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Chinese giant salamanders are 5 different endangered species

Researchers at the Kunming Institute of Zoology have identified five species of the Chinese giant salamander, and there is evidence to suggest that there could be more species not yet discovered. A second study has revealed that all Chinese giant salamanders are expected to disappear, and some of the five newly identified species may already be extinct in the wild.

“We were not surprised to discover more than one species, as an earlier study suggested, but the extent of diversity -perhaps up to eight species – uncovered by the analyses sat us back in our chairs,” said study co-author Jing Che. “This was not expected.”

The Chinese giant salamander is the largest amphibian in the world, weighing more than 140 pounds. The endangered creatures are protected by law in China, where they are considered a luxury food, and only the consumption of those bred in captivity is legal. However, farming cannot keep up with the demand, and poaching has become a major threat.

The researchers explained that farming giant salamanders and releasing them back into the wild without any regard for their genetic differences is putting the salamanders at an even greater risk.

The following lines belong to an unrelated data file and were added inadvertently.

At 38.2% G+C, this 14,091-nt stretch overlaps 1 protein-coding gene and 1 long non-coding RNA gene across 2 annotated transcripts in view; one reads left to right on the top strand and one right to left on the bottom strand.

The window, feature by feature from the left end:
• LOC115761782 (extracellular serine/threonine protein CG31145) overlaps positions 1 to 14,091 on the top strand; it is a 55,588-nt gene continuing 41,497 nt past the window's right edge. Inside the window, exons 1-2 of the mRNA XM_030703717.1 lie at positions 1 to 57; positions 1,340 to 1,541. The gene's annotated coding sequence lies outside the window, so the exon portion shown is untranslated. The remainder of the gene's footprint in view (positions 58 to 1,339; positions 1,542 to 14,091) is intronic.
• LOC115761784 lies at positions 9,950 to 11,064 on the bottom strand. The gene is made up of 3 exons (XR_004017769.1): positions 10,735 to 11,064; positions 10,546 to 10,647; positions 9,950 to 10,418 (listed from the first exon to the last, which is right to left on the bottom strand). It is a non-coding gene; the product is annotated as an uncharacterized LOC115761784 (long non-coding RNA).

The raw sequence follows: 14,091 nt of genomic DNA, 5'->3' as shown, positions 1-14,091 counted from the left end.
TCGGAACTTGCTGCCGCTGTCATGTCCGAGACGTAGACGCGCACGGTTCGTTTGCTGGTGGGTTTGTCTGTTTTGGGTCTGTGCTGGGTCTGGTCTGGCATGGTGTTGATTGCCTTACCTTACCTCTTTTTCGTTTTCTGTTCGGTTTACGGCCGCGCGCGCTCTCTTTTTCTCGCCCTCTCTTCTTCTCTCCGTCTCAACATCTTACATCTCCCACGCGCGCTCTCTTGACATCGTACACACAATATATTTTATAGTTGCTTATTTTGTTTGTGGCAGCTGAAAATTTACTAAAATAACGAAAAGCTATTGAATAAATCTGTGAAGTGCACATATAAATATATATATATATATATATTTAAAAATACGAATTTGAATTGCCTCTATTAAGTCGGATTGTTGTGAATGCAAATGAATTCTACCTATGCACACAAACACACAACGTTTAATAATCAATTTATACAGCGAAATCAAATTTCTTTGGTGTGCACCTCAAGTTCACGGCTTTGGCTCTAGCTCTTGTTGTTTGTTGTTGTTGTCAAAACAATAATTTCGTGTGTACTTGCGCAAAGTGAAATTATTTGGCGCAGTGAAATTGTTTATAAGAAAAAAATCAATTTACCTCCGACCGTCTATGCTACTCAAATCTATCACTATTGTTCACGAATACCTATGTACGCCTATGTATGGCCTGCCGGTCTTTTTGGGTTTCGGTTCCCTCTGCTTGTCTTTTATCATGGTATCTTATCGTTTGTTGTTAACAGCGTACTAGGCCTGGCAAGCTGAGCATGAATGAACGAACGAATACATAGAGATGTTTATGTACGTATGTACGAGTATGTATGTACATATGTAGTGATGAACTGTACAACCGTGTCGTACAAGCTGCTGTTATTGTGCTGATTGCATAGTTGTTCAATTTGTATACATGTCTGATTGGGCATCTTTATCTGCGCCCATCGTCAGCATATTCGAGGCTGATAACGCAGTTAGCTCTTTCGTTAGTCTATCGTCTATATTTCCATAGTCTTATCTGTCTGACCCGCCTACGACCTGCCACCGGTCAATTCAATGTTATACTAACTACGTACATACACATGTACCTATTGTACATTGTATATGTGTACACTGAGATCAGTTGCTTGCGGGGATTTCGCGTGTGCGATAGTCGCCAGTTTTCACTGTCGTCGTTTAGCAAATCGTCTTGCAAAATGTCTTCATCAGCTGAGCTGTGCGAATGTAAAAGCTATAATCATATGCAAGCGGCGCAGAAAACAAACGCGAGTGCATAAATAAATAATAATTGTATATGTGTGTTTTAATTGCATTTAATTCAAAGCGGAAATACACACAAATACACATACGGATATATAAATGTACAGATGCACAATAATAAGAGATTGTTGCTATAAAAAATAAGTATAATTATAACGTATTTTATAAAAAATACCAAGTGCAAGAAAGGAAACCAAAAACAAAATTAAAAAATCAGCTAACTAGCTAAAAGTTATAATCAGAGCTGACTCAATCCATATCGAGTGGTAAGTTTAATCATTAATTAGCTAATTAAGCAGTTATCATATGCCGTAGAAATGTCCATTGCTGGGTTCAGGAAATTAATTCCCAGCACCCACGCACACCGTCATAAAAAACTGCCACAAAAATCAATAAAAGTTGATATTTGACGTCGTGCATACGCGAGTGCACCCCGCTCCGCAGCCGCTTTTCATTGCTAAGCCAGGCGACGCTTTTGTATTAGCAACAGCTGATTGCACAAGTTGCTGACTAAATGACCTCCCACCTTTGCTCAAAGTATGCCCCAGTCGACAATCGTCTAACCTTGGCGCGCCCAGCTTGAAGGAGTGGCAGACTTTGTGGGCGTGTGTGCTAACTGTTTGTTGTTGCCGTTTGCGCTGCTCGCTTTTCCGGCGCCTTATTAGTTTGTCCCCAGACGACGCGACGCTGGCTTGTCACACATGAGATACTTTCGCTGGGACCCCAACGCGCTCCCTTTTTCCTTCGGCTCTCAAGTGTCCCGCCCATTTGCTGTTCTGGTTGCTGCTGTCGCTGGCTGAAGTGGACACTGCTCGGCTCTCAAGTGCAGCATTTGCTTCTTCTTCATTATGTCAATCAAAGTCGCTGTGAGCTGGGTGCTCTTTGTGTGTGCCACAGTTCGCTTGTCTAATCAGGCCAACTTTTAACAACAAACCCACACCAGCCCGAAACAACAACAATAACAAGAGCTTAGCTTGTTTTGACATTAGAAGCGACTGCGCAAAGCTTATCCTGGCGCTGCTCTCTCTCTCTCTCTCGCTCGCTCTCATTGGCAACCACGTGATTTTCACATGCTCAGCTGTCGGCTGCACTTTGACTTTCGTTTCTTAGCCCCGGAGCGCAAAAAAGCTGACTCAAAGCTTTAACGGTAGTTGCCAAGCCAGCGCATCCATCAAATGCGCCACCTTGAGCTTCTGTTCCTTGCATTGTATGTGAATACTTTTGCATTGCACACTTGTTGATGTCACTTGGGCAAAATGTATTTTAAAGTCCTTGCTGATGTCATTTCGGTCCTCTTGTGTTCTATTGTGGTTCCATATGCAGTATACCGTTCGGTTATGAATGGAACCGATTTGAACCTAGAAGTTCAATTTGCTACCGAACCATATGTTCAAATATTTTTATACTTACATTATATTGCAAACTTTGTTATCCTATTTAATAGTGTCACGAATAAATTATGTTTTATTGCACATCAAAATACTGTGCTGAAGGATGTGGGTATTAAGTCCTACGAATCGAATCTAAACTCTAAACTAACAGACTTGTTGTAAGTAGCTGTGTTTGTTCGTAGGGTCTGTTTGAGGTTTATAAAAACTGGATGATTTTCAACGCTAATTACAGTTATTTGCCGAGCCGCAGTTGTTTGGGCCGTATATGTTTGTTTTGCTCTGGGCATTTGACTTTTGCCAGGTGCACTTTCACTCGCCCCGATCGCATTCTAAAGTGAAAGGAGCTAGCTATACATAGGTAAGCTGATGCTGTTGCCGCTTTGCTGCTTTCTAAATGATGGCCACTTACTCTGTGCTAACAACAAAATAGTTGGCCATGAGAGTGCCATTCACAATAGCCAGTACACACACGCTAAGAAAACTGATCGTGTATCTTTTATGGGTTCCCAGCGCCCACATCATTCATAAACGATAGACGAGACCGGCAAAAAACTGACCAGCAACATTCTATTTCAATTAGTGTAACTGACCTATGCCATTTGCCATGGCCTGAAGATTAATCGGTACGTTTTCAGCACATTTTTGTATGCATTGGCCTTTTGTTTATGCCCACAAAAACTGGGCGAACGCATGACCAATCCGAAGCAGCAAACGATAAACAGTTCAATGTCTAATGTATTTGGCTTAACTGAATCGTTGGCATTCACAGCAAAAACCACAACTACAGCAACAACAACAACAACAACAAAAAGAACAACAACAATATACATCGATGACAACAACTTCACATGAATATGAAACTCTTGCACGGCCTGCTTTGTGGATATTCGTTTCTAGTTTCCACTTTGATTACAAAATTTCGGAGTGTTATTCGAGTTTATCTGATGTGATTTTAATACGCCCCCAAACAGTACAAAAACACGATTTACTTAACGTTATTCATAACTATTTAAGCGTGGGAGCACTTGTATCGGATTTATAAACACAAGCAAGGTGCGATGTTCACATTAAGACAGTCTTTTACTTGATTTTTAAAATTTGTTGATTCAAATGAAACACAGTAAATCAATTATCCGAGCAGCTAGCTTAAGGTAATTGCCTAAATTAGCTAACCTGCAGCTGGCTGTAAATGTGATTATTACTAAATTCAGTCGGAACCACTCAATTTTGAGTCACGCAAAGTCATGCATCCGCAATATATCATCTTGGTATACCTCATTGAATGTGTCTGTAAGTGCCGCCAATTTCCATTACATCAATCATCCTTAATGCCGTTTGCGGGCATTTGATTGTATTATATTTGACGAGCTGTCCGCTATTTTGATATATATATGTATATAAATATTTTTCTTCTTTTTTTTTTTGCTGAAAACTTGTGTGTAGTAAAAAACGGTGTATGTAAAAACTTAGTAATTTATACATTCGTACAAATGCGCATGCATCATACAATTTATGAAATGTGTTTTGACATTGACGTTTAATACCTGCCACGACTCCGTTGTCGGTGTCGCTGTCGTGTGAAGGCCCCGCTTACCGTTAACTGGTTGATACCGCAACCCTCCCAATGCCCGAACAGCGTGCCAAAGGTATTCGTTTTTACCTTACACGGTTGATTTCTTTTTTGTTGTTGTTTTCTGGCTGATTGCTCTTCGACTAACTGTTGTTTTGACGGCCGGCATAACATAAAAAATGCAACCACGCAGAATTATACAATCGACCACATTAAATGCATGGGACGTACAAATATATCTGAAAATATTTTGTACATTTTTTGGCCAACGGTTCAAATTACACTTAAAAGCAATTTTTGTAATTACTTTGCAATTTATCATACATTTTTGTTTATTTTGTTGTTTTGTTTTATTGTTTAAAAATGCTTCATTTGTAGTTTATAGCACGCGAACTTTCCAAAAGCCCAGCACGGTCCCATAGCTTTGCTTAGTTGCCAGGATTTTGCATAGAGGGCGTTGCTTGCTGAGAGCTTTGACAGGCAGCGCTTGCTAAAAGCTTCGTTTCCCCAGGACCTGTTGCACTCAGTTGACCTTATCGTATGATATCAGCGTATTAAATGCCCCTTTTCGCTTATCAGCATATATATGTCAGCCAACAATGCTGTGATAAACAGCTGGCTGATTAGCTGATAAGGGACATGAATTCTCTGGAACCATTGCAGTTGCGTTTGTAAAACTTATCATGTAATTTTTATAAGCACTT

“The overexploitation of these incredible animals for human consumption has had a catastrophic effect on their numbers in the wild over an amazingly short time span,” said co-author Samuel Turvey. “Unless coordinated conservation measures are put in place as a matter of urgency, the future of the world’s largest amphibian is in serious jeopardy.”

Che explained that salamander farms have sought to “maximize variation” by exchanging salamanders across long distances. As a result, distinct species have been mixed and wild populations may be at risk of becoming locally maladapted.

The experts found genetic evidence that giant salamanders living in different river systems gradually evolved into five distinct species.

The second study revealed that populations of the giant salamanders, which were once widespread, have critically declined across all observed areas of their range. The researchers were unable to predict the survival of wild salamanders at any survey site.

“Conservation strategies for the Chinese giant salamander require urgent updating,” said Che. She said it is especially critical to reconsider the design of reserves to protect the salamanders.

“Together with addressing wider pressures such as poaching for commercial farms and habitat loss, it’s essential that suitable safeguards are put in place to protect the unique genetic lineage of these amazing animals,” said study co-author Fang Yan.

The research is published by Cell Press in the journal Current Biology.

By Chrissy Sexton, Staff Writer
Image Credit: Robert Murphy

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